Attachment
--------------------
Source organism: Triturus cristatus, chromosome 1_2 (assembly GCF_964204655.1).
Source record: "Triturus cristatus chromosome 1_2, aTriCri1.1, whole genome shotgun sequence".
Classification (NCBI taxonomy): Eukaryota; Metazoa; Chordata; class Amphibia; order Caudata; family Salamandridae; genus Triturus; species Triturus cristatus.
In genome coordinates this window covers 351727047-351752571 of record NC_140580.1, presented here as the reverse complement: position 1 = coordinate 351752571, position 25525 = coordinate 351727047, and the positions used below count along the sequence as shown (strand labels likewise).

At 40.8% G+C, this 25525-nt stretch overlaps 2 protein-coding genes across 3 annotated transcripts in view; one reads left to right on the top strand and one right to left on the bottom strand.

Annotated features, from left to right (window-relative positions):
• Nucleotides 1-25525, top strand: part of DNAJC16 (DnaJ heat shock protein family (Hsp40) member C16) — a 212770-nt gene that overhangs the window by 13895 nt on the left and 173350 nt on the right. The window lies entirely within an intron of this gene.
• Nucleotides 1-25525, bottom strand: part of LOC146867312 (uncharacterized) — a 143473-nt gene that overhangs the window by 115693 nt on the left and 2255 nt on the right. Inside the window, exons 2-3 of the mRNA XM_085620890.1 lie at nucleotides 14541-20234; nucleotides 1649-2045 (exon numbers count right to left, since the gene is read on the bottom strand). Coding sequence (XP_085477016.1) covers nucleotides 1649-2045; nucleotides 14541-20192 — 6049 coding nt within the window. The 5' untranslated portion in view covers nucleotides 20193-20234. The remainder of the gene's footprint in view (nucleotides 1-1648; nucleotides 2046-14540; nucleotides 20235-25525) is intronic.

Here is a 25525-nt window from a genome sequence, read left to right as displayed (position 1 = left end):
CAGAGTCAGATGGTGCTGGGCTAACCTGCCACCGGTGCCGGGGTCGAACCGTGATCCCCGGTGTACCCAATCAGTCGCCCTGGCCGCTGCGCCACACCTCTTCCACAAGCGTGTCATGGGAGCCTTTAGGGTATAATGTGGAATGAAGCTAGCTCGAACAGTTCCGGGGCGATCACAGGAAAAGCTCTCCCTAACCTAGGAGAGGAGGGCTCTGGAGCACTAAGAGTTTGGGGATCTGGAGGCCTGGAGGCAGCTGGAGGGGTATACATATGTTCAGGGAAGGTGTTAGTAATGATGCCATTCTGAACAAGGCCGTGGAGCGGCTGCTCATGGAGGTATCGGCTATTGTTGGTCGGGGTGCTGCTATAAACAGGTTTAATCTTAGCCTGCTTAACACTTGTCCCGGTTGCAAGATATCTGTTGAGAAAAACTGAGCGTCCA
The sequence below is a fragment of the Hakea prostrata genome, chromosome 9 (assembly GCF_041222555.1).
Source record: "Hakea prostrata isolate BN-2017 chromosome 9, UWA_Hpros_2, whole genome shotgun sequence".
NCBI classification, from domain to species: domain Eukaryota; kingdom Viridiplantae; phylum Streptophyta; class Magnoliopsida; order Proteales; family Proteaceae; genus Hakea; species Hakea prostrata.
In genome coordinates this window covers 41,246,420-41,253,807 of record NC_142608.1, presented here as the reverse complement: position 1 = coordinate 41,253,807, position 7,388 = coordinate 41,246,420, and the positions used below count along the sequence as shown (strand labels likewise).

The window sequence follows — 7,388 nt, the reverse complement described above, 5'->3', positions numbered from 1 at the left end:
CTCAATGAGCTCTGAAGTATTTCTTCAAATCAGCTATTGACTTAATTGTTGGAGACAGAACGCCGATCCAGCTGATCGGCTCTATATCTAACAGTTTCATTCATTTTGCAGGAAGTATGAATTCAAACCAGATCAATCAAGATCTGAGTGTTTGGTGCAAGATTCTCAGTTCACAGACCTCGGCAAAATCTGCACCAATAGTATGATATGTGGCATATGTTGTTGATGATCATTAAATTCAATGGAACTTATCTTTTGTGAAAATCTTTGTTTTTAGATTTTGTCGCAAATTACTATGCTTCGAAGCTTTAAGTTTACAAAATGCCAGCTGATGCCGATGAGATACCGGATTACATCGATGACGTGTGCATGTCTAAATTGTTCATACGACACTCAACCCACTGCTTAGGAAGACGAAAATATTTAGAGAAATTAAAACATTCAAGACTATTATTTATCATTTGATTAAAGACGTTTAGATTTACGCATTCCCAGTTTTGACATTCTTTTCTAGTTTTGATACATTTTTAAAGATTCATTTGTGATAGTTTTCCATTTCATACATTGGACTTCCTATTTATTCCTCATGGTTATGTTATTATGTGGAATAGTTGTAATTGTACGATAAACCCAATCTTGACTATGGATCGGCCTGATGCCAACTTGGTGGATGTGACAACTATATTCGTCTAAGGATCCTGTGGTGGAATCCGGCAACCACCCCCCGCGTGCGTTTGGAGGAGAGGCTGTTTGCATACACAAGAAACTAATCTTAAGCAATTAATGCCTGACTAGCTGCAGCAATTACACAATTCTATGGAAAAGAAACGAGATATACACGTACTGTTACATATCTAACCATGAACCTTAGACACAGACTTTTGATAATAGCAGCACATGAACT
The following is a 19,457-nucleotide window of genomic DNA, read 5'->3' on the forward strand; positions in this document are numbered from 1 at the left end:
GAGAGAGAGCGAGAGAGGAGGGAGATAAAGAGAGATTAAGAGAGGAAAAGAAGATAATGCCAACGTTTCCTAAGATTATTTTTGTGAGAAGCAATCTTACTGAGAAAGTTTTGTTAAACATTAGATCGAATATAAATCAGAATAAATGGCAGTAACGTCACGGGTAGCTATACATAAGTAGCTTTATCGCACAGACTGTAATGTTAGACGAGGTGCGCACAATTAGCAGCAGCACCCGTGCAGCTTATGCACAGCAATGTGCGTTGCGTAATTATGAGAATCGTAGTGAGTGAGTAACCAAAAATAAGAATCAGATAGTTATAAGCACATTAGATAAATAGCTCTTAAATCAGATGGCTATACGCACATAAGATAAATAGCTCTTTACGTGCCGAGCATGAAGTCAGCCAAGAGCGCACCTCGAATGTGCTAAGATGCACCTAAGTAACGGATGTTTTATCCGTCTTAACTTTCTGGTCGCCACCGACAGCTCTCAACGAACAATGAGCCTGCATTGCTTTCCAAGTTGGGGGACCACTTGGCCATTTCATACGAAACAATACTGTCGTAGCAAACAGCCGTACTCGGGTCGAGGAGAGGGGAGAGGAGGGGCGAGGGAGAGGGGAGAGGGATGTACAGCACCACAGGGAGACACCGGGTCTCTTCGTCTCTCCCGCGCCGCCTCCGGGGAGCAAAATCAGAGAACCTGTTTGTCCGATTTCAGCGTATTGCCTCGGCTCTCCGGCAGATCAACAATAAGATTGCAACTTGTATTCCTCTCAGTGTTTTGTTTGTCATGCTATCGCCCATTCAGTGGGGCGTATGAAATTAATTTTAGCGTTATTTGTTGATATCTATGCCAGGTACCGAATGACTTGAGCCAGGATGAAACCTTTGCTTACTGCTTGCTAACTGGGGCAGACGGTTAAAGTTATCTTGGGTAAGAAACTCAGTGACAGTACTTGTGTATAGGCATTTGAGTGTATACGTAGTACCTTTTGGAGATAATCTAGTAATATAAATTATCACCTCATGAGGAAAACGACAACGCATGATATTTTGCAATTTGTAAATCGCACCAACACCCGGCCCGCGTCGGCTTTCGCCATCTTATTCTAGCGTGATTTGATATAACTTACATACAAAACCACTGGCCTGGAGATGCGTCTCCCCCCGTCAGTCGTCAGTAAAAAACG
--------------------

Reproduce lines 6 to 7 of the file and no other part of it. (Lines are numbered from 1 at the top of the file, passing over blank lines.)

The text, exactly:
Annotated features, from left to right (window-relative positions):
• Nucleotides 1-25525, top strand: part of DNAJC16 (DnaJ heat shock protein family (Hsp40) member C16) — a 212770-nt gene that overhangs the window by 13895 nt on the left and 173350 nt on the right. The window lies entirely within an intron of this gene.